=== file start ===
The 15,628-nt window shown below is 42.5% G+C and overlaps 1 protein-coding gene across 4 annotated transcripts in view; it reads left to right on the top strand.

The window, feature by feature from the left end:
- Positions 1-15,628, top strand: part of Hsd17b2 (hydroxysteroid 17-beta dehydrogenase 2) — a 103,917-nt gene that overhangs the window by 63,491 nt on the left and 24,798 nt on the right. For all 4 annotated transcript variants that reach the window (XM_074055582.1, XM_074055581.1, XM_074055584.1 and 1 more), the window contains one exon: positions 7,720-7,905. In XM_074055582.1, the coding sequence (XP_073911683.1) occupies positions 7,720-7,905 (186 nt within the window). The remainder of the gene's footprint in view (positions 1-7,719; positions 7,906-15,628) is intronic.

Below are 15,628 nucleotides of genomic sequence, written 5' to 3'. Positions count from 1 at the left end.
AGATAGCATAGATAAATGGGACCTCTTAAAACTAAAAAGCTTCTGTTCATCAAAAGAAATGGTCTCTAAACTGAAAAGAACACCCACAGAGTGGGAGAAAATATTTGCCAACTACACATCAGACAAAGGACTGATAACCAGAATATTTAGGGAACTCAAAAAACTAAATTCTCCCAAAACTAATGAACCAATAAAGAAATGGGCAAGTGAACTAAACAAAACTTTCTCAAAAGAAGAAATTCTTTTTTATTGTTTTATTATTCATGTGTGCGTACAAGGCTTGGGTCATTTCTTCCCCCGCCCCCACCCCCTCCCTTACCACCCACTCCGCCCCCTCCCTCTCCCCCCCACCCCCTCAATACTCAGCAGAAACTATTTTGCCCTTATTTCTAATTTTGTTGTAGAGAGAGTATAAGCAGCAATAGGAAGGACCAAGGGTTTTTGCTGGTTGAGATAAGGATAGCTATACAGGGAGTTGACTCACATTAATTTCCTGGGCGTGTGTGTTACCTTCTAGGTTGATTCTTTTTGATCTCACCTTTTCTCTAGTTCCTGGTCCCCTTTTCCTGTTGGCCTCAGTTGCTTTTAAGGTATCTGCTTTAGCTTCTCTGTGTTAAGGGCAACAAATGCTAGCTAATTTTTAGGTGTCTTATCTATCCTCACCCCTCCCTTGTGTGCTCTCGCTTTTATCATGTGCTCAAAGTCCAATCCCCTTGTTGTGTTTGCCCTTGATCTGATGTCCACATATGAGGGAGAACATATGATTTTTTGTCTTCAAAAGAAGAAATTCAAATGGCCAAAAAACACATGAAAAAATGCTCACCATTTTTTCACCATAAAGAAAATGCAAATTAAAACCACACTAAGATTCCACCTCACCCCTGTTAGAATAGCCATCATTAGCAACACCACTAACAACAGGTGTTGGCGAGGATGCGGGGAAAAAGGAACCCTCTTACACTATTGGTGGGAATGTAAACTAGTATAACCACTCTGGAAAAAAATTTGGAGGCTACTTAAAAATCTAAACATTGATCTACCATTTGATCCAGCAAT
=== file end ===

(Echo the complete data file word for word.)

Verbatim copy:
The 15,628-nt window shown below is 42.5% G+C and overlaps 1 protein-coding gene across 4 annotated transcripts in view; it reads left to right on the top strand.

The window, feature by feature from the left end:
- Positions 1-15,628, top strand: part of Hsd17b2 (hydroxysteroid 17-beta dehydrogenase 2) — a 103,917-nt gene that overhangs the window by 63,491 nt on the left and 24,798 nt on the right. For all 4 annotated transcript variants that reach the window (XM_074055582.1, XM_074055581.1, XM_074055584.1 and 1 more), the window contains one exon: positions 7,720-7,905. In XM_074055582.1, the coding sequence (XP_073911683.1) occupies positions 7,720-7,905 (186 nt within the window). The remainder of the gene's footprint in view (positions 1-7,719; positions 7,906-15,628) is intronic.

Below are 15,628 nucleotides of genomic sequence, written 5' to 3'. Positions count from 1 at the left end.
AGATAGCATAGATAAATGGGACCTCTTAAAACTAAAAAGCTTCTGTTCATCAAAAGAAATGGTCTCTAAACTGAAAAGAACACCCACAGAGTGGGAGAAAATATTTGCCAACTACACATCAGACAAAGGACTGATAACCAGAATATTTAGGGAACTCAAAAAACTAAATTCTCCCAAAACTAATGAACCAATAAAGAAATGGGCAAGTGAACTAAACAAAACTTTCTCAAAAGAAGAAATTCTTTTTTATTGTTTTATTATTCATGTGTGCGTACAAGGCTTGGGTCATTTCTTCCCCCGCCCCCACCCCCTCCCTTACCACCCACTCCGCCCCCTCCCTCTCCCCCCCACCCCCTCAATACTCAGCAGAAACTATTTTGCCCTTATTTCTAATTTTGTTGTAGAGAGAGTATAAGCAGCAATAGGAAGGACCAAGGGTTTTTGCTGGTTGAGATAAGGATAGCTATACAGGGAGTTGACTCACATTAATTTCCTGGGCGTGTGTGTTACCTTCTAGGTTGATTCTTTTTGATCTCACCTTTTCTCTAGTTCCTGGTCCCCTTTTCCTGTTGGCCTCAGTTGCTTTTAAGGTATCTGCTTTAGCTTCTCTGTGTTAAGGGCAACAAATGCTAGCTAATTTTTAGGTGTCTTATCTATCCTCACCCCTCCCTTGTGTGCTCTCGCTTTTATCATGTGCTCAAAGTCCAATCCCCTTGTTGTGTTTGCCCTTGATCTGATGTCCACATATGAGGGAGAACATATGATTTTTTGTCTTCAAAAGAAGAAATTCAAATGGCCAAAAAACACATGAAAAAATGCTCACCATTTTTTCACCATAAAGAAAATGCAAATTAAAACCACACTAAGATTCCACCTCACCCCTGTTAGAATAGCCATCATTAGCAACACCACTAACAACAGGTGTTGGCGAGGATGCGGGGAAAAAGGAACCCTCTTACACTATTGGTGGGAATGTAAACTAGTATAACCACTCTGGAAAAAAATTTGGAGGCTACTTAAAAATCTAAACATTGATCTACCATTTGATCCAGCAAT